This leads on to another area of active study in the lab. We are exploring the link between chronic inflammation, oxidative stress and cancer. Using a proteomic approach, we have identified a family of proteins, the chitinase-like proteins (Chils), that become hugely upregulated in chronically inflamed tissues (Qureshi et al (2011) Genes and Cancer 2:74-87). We are investigating the role and function of these proteins in chronic inflammation and cancer.
From: Qureshi et al (2011) Genes and Cancer 2:74-87, the data are from a 2D-DiGE study comparing chronically inflamed transgenic tissues (St2 and St5) with controls (C2 and C5 or NSC), to reveal the upregulation (seen as a protein spot (2D) or peak in 3 dimensions, above) of Chil3 and Chil4 (also known as YM1 and YM2) and graphically represented below.
Dr Ole Kemi
I research the effects of exercise and exercise training on the human body or with the use of experimental models that mimic the human condition.
This approach allows for a more detailed investigation and knowledge-generation of the function of the body systems, organs and cells, including their integration.
Experimental Studies of Heart, Vasculature and Muscle
These studies bridge and integrate basic cardiovascular and physiologic sciences with exercise physiology and sports and exercise sciences.
Focus of research is on understanding and deciphering the cellular and molecular determinants of cardiovascular performance and the subcellular adaptations following exercise training.
This includes studying the cellular and molecular mechanistic events that underlie and translate into improved cardiac function and clinical outcome in health and disease, with the use of appropriate experimental exercise and disease models and physiologic, biophysical, and biochemical research techniques.
As a more recent extension, these techniques have also been used to assess the skeletal muscle, which also undergoes changes in response to disease or exercise training.
The rationale for this line of studies is that heart disease is the biggest killer and the leading cause of disability in the society today, and there is a limited scope of treatment.
The five-year mortality of heart failure; a severe form of heart disease is 50-70 per cent, of which ~50 per cent die of progressive pump failure chiefly caused by abnormal contractile function and ~50 per cent of sudden arrhythmic events.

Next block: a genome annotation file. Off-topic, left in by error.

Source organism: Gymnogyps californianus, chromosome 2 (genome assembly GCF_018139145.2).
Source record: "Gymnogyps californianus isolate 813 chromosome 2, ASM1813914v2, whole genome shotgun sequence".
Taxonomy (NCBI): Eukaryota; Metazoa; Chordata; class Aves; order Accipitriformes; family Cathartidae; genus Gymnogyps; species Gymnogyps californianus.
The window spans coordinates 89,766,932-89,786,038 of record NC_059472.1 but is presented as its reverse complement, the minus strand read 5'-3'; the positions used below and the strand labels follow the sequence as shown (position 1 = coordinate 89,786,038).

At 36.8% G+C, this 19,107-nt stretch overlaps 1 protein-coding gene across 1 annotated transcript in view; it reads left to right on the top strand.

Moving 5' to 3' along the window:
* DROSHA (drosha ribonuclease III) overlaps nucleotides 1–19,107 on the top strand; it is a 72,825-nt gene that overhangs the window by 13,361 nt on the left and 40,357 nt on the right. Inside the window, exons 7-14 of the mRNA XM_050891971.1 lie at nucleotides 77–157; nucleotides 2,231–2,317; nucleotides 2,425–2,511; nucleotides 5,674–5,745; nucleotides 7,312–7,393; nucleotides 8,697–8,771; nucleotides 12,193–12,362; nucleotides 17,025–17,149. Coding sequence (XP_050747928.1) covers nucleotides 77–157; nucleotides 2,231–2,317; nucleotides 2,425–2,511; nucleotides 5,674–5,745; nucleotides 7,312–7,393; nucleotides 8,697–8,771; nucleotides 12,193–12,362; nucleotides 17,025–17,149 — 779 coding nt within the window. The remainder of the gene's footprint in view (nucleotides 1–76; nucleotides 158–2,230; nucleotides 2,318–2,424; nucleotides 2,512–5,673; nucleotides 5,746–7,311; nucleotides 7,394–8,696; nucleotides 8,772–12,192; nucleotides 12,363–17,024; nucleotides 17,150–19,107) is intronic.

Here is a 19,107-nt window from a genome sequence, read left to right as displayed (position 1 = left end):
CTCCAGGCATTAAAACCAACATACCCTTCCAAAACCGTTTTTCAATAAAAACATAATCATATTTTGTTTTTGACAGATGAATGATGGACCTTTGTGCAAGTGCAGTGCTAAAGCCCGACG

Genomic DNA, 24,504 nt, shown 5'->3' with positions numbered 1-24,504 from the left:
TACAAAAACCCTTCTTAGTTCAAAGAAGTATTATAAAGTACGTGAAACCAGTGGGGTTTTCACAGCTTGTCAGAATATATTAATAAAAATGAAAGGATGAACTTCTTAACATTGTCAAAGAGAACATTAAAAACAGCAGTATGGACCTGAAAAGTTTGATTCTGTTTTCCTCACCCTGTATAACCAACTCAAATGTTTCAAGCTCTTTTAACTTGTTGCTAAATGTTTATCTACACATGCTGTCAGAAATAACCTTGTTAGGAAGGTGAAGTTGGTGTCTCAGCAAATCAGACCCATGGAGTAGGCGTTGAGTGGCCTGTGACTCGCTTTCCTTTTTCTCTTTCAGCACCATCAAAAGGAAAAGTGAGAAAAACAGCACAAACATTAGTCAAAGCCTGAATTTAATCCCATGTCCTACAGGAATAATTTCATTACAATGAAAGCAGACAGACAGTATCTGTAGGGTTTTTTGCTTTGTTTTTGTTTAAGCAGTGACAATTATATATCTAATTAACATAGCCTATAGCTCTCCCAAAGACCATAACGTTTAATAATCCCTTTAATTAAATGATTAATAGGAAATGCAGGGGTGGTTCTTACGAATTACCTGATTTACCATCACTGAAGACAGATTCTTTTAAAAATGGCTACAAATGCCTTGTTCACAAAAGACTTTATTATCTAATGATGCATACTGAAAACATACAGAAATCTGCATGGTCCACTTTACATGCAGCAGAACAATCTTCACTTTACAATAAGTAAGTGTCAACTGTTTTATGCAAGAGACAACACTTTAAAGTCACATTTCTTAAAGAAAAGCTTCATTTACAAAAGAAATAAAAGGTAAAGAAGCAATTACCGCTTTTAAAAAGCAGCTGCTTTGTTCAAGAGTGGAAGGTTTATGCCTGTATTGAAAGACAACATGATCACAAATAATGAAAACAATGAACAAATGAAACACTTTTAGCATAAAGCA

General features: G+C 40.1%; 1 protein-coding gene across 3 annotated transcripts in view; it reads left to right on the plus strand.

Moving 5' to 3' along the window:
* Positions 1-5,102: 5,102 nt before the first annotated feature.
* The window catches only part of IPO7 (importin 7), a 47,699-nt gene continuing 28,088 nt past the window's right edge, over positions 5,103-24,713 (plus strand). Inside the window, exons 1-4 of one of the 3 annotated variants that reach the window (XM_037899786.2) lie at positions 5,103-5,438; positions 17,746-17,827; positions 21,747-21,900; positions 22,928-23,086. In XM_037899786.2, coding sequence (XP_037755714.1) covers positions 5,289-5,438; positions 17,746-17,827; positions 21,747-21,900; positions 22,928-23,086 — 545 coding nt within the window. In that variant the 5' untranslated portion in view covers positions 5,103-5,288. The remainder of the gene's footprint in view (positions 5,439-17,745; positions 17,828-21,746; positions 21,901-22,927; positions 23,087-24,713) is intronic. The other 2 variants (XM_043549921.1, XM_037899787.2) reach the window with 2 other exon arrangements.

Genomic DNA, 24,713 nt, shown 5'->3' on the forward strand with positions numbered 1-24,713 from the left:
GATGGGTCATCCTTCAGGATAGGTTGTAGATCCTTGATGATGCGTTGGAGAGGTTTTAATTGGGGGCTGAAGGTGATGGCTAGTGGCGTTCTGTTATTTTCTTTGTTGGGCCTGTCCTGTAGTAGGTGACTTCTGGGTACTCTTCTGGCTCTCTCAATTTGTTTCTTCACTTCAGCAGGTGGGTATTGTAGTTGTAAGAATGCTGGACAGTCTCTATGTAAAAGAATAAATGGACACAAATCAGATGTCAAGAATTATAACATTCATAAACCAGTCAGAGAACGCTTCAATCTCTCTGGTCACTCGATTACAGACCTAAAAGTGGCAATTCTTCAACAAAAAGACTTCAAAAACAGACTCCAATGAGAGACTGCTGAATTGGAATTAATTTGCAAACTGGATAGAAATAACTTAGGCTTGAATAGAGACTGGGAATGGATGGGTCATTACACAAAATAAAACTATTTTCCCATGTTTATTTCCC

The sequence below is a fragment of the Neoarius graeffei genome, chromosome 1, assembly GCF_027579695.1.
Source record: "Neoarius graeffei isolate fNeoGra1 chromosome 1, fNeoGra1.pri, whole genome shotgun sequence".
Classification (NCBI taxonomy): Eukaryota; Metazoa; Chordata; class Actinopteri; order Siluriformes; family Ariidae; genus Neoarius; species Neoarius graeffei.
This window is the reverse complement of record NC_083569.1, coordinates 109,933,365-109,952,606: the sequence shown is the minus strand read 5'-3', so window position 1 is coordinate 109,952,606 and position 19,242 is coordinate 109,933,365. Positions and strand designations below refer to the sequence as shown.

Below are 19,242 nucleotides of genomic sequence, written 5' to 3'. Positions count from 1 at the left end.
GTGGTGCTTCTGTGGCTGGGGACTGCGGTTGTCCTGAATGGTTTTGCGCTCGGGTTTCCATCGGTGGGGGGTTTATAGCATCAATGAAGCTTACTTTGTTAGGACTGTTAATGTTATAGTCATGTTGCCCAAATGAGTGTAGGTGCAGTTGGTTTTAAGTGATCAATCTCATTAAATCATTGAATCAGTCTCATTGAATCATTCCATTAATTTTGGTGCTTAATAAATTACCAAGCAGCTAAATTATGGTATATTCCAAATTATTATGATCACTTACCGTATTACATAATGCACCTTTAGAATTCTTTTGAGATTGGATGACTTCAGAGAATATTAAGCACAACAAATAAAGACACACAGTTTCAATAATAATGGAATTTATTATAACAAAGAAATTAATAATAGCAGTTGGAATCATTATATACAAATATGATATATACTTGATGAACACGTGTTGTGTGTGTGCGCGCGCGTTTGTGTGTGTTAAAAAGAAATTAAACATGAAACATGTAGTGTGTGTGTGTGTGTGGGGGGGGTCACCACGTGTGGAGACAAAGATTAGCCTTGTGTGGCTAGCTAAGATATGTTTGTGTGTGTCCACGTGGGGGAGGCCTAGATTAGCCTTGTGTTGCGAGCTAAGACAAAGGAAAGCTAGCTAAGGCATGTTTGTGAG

Both abnormal contractile function and many arrhythmic events are further mechanistically explained by abnormalities in cardiomyocyte excitation-contraction coupling and cell function.
As such, the heartbeat, the rhythm, the force of the contraction, and irregularities thereof are controlled by the network of cells that make up the heart.
In my laboratory, we therefore study the heart muscle and its constituent cells under normal conditions, during pathologic conditions such as heart disease, and after exercise training in both health and disease.
We do this to better understand the heart, and to be able to generate better therapies for the heart when something goes wrong as a result. Ultimately, this will reduce the impact of heart disease to the patient as well as to the society at large.
Importantly, and in contrast to other interventions, exercise and exercise training provides a cheap, but underdeveloped means to improve mortality, morbidity, quality of life, function and physical capacity.
Fig 1 - From Kemi and Wisloff (Acta Physiologica 2010) and Wisloff, Ellingsen and Kemi (Exercise and Sports Science Reviews 2009)
Fig 2 - From Wisloff, Ellingsen and Kemi (Exercise and Sports Science Reviews 2009)
Exercise Physiology, Sports Science and Performance
These experiments are carried out in voluntary human subjects in the sports science or exercise physiology laboratories or out in the field, such as professional and elite training and competition or match grounds, where the subject characteristics vary depending on the purpose of the study.
Sometimes they may be healthy young adults, such as sports science students; other times they may be elite athletes competing at the highest level in their sport.
On other occasions they may be subjects suffering from a dysfunction or disease that we may seek to remedy via exercise interventions.
Recent examples of these experiments include:
Active recovery at a high intensity is superior for removing lactate in the muscle and facilitate readiness for the next exercise bout or session.
Lactate has a long and interesting history of controversy, but a bit overlooked is the fact that lactate provides a proxy measure of fatigue in the working muscle.
In a series of experiments, I and a number of students working on the project recruited healthy, normally active young adults, often sports science students, to the lab for a series for tests and measurements.